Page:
Equity, debt and art are there, but the high margin restaurant business is getting more professionalised. Investors don't just want to eat at their restaurants, they want to own them too.
"I will have 25 per cent of the restaurant and garlic bread on the side" is not likely to raise as many eyebrows as you would imagine. Increasingly, the trip to a restaurant is not just about tucking into your favourite dish, but also about owning a part of the restaurant and diversifying your portfolio.
Eating out has become de-rigueur and the restaurant trade is seen as the next big story. Savvy investors, especially those who are also food enthusiasts, are snapping up stakes in their favourite restaurants faster than you can say lasagna bolognese.
The trend of investing in restaurants began less than ten years back. The early converts were celebrities and P3 inhabitants. Restaurant openings got expansive write-ups and many saw this as a way to garner some free publicity. But with more urban Indians eating out, returns touched 30 per cent a year. Now, a restaurant in your portfolio is not just an affirmation of your presence in the swish set but also a wise money move.
High networth individuals who have optimised on their equity and debt portfolio and bought all the art they wanted, are now looking at unorthodox investment areas. Restaurants, antiques, vineyards and coffee plantations are becoming part of asset portfolios of the very wealthy.
Restaurants today are professionally run with transparent accounting procedures. Angel investors are thronging to grab a piece of the pie. Well-run, standalone restaurants make sound profits and parking a part of your portfolio in this business is an ideal asset diversification strategy.
The restaurant in a five-star hotel might be a fine dining experience and the roadside eatery a quick place to grab a bite, but when it comes to investing your money, the standalone restaurant is where you should look.
Broadly, a restaurant with less than 40 covers (or one that seats 40 people at a time) is classified as a 'small' restaurant, 40-80 covers is medium-sized and over 120 covers is large. This classification can vary from city to city.
In Mumbai and Delhi, where rents are high and space is at a premium, a 40-seater could cost as much as a medium-sized restaurant in Bangalore or Ahmedabad.
Setting up a small restaurant costs approximately Rs 15-20 lakh (Rs 1.5-2 million), while a medium size one costs about Rs 50 lakh (Rs 5 million). This covers interiors, furniture, staff uniforms, crockery, cutlery and kitchen equipment.
How to invest
Passion for food is a good enough reason to be an angel investor in a restaurant. Like Devjani Pillai, who had no restaurant background and no prior experience in investing in a restaurant, but missed having authentic Bengali food when she moved to Bangalore to be with her husband.
She teamed up with the partners of a Bengali restaurant in Kolkata and brought 6, Ballygunge Place to Bangalore, with an investment of Rs 500,000 each. Business is booming and she is investing in two more restaurants in the city.
It helps if you invest in a restaurant that is run by someone you know. This is a very hands-on business and one of the partners should be completely devoted to the operation of the business. So, if you are going to be an angel investor, then park your money only if it is run by one of the owners and you have faith in their operational expertise.
Unlike the west, there are no advisory or consultancy practices in India that focus on the restaurant trade. The sector is still largely unorganised and word of mouth is your best bet to find out if a restaurant is looking for funds or a partner.
"We have patrons who love our food and have seen the consistency of our quality and who approach us with the intent of investing in our business. A lot of people are providing seed capital to restaurants," says S. Ramani, who runs a chain of restaurants in Kolkata and Bangalore.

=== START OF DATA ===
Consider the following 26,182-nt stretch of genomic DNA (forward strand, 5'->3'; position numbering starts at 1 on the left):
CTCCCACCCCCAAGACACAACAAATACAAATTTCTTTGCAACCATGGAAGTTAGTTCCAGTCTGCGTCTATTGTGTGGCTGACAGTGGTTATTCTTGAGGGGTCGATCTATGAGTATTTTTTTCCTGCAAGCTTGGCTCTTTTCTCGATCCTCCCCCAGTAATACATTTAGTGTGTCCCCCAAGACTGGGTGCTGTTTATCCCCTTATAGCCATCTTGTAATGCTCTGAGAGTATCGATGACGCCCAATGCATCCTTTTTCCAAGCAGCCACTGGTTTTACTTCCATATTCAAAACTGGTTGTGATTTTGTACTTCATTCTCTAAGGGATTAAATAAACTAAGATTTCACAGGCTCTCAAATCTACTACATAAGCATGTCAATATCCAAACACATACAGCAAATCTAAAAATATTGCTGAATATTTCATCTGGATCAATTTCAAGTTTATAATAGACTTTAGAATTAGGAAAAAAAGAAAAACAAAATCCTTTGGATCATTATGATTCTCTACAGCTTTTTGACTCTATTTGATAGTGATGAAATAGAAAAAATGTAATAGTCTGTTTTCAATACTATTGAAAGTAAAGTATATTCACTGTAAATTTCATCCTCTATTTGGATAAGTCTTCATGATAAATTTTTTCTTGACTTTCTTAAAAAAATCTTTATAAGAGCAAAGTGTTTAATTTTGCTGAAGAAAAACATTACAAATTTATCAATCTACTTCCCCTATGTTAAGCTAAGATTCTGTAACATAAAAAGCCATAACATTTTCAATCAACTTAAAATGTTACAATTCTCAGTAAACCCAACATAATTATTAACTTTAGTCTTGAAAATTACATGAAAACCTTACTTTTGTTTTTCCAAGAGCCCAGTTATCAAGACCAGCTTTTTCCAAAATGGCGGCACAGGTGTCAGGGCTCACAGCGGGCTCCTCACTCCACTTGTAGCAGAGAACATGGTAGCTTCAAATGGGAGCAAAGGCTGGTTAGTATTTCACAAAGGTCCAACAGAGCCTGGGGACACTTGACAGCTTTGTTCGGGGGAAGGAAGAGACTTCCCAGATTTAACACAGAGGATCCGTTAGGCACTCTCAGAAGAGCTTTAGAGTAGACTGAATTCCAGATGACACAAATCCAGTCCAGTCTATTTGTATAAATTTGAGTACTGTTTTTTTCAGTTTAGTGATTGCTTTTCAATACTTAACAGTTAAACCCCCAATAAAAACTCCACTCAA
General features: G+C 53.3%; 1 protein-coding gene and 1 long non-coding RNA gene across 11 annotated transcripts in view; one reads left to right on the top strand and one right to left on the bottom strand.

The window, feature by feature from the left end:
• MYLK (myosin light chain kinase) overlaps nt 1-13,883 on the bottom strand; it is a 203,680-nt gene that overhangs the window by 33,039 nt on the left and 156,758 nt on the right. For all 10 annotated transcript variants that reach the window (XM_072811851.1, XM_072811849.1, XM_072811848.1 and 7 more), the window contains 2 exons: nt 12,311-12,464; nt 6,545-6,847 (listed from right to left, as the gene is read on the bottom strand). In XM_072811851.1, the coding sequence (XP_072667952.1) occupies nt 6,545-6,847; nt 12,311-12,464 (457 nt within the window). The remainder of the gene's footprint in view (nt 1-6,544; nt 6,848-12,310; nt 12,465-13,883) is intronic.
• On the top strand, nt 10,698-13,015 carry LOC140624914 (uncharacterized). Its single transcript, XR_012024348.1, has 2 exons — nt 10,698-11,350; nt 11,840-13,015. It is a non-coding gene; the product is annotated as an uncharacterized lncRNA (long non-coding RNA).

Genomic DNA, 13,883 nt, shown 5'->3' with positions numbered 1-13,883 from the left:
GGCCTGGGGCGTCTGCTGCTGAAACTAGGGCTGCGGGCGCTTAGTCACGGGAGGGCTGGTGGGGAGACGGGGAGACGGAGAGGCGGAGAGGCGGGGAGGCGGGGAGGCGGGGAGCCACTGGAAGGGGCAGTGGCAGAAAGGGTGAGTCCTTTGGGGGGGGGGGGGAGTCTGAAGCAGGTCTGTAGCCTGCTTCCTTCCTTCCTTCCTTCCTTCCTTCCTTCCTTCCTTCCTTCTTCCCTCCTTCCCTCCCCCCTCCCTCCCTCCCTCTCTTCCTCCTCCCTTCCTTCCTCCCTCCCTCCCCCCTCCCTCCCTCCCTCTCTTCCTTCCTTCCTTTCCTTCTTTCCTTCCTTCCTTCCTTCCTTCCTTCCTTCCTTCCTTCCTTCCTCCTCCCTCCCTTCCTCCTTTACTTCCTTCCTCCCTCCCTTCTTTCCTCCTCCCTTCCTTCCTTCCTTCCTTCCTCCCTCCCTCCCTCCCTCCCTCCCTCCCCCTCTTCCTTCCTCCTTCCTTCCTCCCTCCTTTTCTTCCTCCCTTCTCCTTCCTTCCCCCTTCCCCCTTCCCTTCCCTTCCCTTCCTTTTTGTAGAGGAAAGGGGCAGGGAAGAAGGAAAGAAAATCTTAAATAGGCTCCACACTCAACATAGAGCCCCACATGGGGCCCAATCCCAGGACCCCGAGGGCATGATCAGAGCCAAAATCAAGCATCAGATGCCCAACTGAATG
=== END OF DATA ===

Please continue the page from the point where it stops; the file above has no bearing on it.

Typically, restaurants that are doing well would need additional funds to open a second branch in the same city or diversify into other cities. The format of a successful restaurant can easily be mirrored and local tax structures give additional incentives to branch out.
Restaurant owners usually find it difficult to get term loans from banks, and it is an accepted practice to take on partners.
So, the next time you go to your favourite restaurant, there is no harm in asking to speak to the owner and broaching your interest in investing in his business. Even if he is not interested, he would know others in the industry who are looking for partners and spread the word around for you.
On an average, a restaurant grosses between 28 to 35 per cent returns annually. A well run operation, where costs are kept low, can gross even up to 50 per cent, according to industry sources. Average net returns are 14-18 per cent, says Ramani.
Operationally, most restaurants make money. If the capital expenses have been very high, then your break-even period could get pushed back a little. Most reasonably run restaurants should break even in the first 12-18 months.
Indirect returns from this investment are also significant. "My entertainment expenses are considerably reduced because of my catering and restaurant business. I do entertain outside my restaurants at times, even so, total cost of entertaining is significantly lower than what it would have been, had I not invested in the restaurant trade," says Prahlad Kakkar, professional filmmaker and passionate restauranteur.
Also, a good restaurant is a great place to network. "You attract many like minded people to your restaurant. They (these customers) then start owning the restaurant and begin referring to it as 'our restaurant'. I have had such good times running my restaurant and the goodwill I earned, especially from investing in Prithvi CafÈ, was enormous. Not to mention the fact that it was great PR, and helped me cultivate my public image," adds Kakkar.
While it is true that more restaurants die than live, experts say that the ones that die are the ones that never had a chance to survive. Many things can go wrong with a restaurant. But most of these flaws can be fixed at the planning stage.
Overpricing is the number one killer. The second is poor control and mismanagement. This is why it is important to work with someone who knows the business and not just team up with a few friends, none of whom have any idea about running a restaurant, and hire a manager to do it for you.
If you are taking an existing restaurant format and opening a branch in a different city, then it is important to understand the demographics of your new customers and price your menu accordingly.